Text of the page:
“If we spent the next year talking about leaving, it’s the equivalent of saying it’s time for a divorce,” Perkins continued. “You don’t get to creative discussions at that point; you get to a lot of anger.”
He noted that the state has said it would not fund a new North Yarmouth school, which would relegate that burden to the town.
Perkins also asked where North Yarmouth’s more than 200 students would go if the town leaves the district. If they go to different schools, he said, “what does that mean to your community, when your kids spread to the winds?”
“When you don’t have representation, and you’re not part of a school district, and your kids are basically migrant students, that puts them in a very different place,” he said. “You have no power … to set the costs … (and) to control the quality.”
Selectman Mark Girard, who voted against putting the question to voters next month, said North Yarmouth’s education costs and taxes would be higher if the town had an independent school department.
He said he gleaned public information from SAD 51’s fiscal 2013 budget, construction costs for K-8 facilities, estimated debt service for projects started in 2012, per-pupil tuition for grade 9-12 students, and per-pupil operating costs for K-8 schools, and he referred people to the state Education Department at maine.gov/doe/data.
Girard said North Yarmouth’s share of fiscal 2013 SAD 51 expenses is $5.5 million, and that its debt service obligation is about $883,000. The town would be required to continue to contribute to obligations at the time of withdrawal, and debt service would gradually dwindle to nothing by 2030, when all bonds are paid.
Building a new school for 500 students – K-8 currently has 488 – could cost $22.4 million, based on recent construction costs for similarly sized schools in Woolwich, Chelsea, Jefferson and Durham, Girard said.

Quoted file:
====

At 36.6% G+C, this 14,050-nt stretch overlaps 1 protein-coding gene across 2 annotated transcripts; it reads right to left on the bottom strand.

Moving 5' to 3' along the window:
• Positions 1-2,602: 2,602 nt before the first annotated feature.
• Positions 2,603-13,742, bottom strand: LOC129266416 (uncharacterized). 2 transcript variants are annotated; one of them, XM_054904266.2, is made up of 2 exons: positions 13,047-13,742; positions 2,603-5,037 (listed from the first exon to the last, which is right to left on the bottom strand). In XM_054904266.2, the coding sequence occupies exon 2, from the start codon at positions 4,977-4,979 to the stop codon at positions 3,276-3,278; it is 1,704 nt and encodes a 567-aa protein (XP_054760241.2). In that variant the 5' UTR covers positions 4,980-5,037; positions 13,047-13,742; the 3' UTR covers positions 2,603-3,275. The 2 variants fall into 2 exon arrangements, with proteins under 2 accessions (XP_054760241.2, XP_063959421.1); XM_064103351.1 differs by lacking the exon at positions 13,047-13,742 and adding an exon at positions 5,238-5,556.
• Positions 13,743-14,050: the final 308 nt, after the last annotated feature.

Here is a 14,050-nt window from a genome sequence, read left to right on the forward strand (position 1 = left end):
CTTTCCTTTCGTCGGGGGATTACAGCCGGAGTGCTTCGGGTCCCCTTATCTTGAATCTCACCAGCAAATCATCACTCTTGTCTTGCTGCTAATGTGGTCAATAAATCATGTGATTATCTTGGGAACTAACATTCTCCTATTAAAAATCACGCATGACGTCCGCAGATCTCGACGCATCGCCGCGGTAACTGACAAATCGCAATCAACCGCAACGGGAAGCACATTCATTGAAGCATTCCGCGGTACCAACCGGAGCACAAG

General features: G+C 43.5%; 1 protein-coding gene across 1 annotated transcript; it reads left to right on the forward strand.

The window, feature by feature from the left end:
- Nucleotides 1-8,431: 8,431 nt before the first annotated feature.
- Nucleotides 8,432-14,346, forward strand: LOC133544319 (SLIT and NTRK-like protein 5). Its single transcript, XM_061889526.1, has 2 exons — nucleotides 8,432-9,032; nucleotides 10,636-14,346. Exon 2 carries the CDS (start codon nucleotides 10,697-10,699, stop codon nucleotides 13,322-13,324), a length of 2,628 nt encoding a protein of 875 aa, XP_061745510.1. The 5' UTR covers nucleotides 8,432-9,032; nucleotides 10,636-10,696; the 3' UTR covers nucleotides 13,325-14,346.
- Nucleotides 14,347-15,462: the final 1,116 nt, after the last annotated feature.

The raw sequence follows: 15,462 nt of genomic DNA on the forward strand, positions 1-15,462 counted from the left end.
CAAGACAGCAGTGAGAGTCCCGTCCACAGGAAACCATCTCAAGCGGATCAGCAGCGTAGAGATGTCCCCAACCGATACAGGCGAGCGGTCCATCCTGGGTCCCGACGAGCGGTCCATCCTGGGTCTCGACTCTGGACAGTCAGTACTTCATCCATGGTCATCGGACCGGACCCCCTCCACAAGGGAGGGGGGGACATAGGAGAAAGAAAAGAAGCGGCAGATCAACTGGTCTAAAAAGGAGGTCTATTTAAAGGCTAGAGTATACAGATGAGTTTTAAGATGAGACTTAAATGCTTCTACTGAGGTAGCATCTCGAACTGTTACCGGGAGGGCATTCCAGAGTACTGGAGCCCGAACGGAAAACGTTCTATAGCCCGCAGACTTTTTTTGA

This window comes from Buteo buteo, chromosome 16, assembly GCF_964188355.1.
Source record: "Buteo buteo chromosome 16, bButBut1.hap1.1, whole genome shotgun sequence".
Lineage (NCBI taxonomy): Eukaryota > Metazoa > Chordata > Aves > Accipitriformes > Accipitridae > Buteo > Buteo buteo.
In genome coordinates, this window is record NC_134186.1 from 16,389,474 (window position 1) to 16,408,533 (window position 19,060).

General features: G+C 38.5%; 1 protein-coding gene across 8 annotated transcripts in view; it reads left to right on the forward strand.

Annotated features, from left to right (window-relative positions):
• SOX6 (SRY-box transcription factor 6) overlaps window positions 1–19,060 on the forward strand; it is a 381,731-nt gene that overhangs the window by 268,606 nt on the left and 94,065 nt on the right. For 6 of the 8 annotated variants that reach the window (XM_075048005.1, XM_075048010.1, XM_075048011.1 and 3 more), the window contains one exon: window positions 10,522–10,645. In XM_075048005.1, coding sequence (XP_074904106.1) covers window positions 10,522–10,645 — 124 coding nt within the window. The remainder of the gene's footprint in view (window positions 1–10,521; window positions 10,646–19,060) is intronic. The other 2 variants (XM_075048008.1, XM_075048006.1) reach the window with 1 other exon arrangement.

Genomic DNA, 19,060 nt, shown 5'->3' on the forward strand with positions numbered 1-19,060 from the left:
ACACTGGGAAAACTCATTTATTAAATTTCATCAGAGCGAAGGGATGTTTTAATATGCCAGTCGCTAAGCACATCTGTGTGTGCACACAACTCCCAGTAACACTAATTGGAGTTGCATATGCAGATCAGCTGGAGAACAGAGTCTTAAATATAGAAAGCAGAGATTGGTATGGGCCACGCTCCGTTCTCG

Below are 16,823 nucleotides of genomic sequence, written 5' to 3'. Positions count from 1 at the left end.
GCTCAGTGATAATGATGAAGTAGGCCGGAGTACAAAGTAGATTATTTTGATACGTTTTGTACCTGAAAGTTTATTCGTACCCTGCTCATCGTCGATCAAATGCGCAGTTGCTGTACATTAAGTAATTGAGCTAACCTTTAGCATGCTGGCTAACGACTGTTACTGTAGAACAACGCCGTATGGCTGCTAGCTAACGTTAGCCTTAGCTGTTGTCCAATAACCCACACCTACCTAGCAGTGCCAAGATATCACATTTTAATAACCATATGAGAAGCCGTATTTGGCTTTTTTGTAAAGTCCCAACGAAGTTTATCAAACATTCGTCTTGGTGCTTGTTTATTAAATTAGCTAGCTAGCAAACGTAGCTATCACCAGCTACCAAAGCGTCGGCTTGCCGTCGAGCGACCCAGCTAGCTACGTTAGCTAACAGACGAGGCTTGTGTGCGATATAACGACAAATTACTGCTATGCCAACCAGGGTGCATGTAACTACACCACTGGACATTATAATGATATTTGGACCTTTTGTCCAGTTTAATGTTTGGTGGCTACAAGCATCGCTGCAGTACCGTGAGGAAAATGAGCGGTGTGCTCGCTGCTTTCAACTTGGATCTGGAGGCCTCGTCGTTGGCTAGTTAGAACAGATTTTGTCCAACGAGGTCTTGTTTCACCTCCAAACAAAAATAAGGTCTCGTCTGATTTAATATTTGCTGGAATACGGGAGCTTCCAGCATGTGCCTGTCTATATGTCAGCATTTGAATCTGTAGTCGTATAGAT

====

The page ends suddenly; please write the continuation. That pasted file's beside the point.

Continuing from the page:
Financing would be nearly $2 million a year for 20 years, he noted, and with school financing added to existing debt service, 30 percent of the town’s school expenses would go toward debt, up from the current 10 percent.
“That (money) doesn’t educate your kids,” Girard said. “That doesn’t make any kid any smarter.”
Tuition for North Yarmouth’s 209 high school students, based on per-pupil costs in surrounding communities, would be nearly $12,000 each, or $2.5 million, Girard said.
He said operating costs would be $4.2 million for North Yarmouth’s 488 K-8 students, based on figures for similarly sized Maine schools. He also determined that transportation costs would be about $435,000 for the town’s nearly 700 students, based on SAD 51 figures – and would not include the cost of buying buses.
With SAD 51 receiving $10.7 million in state subsidy for fiscal 2013, and assuming those funds would be divided on a per-pupil basis, Girard figured North Yarmouth’s share would be $3.7 million.
Adding all the elements together, North Yarmouth’s school cost for this year would have been $6.3 million, about $822,000 more than what it is paying, causing a tax rate increase from the current $13.95 per $1,000 of property valuation to $15.65. That would result in a tax increase of approximately $468 for a home valued at $275,000.
Taking into account all the low ends of the comparables used, Girard said the town could save about $10,000 annually. But at the highest cost, North Yarmouth would pay an additional $2.3 million a year, he said.
“Not a very good bet,” Girard concluded. “If you’re betting $100,000 (for the withdrawal committee’s expenses) and you want to get $10,000 in return, and take the chance of having to pony up $2.2 million, I’ll take that bet.”